Jan 27, 2016

Parasites, health problems killing Minnesota moose

Sam Cook
Duluth News Tribune
Bull moose. Photo: DNR
Bull moose. Photo: DNR

Minnesota wildlife researchers say they are getting a better understanding of what's killing the state's moose and causing a major population decline...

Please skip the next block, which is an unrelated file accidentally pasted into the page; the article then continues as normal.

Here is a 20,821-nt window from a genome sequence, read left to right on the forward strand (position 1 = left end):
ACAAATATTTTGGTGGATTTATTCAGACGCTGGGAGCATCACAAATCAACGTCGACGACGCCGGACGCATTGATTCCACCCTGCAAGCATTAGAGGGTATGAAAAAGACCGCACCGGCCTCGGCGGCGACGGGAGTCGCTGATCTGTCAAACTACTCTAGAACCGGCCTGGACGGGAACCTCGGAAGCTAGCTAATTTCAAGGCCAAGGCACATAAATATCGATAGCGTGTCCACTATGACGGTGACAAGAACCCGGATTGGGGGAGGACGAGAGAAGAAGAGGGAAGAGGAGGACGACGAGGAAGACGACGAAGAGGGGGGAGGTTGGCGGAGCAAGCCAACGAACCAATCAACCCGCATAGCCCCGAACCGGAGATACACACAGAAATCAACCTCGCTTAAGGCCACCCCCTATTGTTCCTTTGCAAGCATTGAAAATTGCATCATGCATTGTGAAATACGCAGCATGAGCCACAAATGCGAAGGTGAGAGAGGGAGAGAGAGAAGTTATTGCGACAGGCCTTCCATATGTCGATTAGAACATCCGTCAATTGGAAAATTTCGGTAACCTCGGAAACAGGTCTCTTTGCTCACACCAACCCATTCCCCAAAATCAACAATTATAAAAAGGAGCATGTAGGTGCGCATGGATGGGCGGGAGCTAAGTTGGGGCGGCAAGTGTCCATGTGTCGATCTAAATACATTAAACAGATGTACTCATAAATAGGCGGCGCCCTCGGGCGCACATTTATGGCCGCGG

In summer, he said, moose can go to ponds or streams to cool down when they get too warm. In winter, moose can only lie in the snow and shade, which offers less cooling, [Minnesota Department of Natural Resources Glenn] DelGiudice said. When air temperatures reach 23 degrees in winter, moose can begin to experience heat stress, increasing their metabolism, heart rates and respiration. "If the effects of climate change are negatively affecting the nutrition of moose in winter, it could clearly make them compromised and more vulnerable to disease and other things," he said